Alarmed at what they believe could be the beginning of the end of their community’s most prized and unique characteristic — its laid-back, iconoclastic way of life — a Venice-based nonprofit organization is calling for the Los Angeles city government to assist them in prohibiting more large-scale retail stores from setting up shop in its high-traffic areas.

Members of Venice Unchained, a group of local residents who have led the charge to maintain the coastal enclave’s eclectic, hip ambience, joined approximately 40 concerned residents at Westminster Elementary School Wednesday, February 20th, to engage in a discussion centered on what options are at their disposal to attain that goal.

Members of the Los Angeles Department of City Planning took questions and comments from an engaged audience that came to voice its collective concerns and displeasure regarding what they call formula retail — or large chain — stores establishing beachheads on Ocean Front Walk and Abbot Kinney Boulevard, two areas known for their collection of trendy boutiques, artisans and colorful performers.

Over the past few years, stores like the Coffee Bean & Tea Leaf, Subway and more recently Pinkberry have opened franchises along or near the two important commercial corridors in Venice, prompting Venice Unchained to call for a complete ban on all national retail chains.

“We want [formula retail businesses] to keep their tentacles out of our community,” asserted Dawn Hollier, one of the co-founders of Venice Unchained. “We need to have a zone that says, ‘This is for the people, and this is for the spirit of Venice, and it’s worth saving’.”

The Department of City Planning is responding to a motion adopted last year by the Los Angeles City Council directing its Planning and Land Use Committee to work with City Attorney Rocky Delgadillo’s office to craft a formula retail ordinance.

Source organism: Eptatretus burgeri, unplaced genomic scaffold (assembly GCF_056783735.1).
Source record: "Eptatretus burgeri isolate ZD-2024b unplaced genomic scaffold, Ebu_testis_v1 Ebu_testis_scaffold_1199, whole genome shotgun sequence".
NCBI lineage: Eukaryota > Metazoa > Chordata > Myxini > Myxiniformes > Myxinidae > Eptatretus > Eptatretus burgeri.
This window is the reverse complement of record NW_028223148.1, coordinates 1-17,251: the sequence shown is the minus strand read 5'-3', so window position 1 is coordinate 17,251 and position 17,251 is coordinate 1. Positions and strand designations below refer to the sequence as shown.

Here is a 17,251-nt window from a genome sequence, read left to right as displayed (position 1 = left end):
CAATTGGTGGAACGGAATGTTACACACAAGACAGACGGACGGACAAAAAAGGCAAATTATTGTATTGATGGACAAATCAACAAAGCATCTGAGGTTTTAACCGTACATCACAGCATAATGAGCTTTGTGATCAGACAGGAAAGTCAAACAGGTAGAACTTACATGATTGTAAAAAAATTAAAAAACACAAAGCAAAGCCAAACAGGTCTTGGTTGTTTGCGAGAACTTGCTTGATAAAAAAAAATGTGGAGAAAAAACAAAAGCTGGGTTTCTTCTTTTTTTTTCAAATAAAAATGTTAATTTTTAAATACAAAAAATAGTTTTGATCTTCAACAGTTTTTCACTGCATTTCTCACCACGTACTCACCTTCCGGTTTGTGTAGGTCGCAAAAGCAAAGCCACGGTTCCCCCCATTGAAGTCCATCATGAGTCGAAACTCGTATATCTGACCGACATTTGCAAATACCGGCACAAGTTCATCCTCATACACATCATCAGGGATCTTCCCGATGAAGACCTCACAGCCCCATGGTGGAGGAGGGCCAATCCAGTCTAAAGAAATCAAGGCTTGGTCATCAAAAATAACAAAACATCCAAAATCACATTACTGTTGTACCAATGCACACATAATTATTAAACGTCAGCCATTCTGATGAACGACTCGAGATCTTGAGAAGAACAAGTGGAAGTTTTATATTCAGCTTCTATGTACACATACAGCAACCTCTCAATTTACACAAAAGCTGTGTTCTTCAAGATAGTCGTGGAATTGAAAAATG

The motion asks the planning department to develop guidelines that regulate the placement and design of formula retail establishments.

Jim Smith, one of several Venice residents who spoke at the meeting, floated the idea of creating an ordinance that would ban formula retail chains like McDonald’s and KMart west of Lincoln Boulevard on all major streets, not just in the two suggested areas.

“What [the current proposal] would do is force chain stores to go to streets adjoining Abbot Kinney and Ocean Front Walk, but it won’t keep formula retail stores out of Venice as is the intent of most people here,” Smith said.

Like many at the meeting, Oscar Hermosillo felt that there was a sense of urgency to develop design standards as soon as possible. Hermosillo, who owns Venice Beach Wines on Rose Avenue, told the audience that he was aware of two chain stores that were already scouting possible locations in Venice.

“There are people that I know about who are looking at two spots up and down the street right now, so that may be something that we might want to consider jumping on pretty quick,” he recommended.

Melissa Bechtel, who co-founded Venice Unchained with Hollier, feels that the city government can use existing ordinances elsewhere in the state that prohibit formula retail stores as a template for the creation of a similar law in Venice.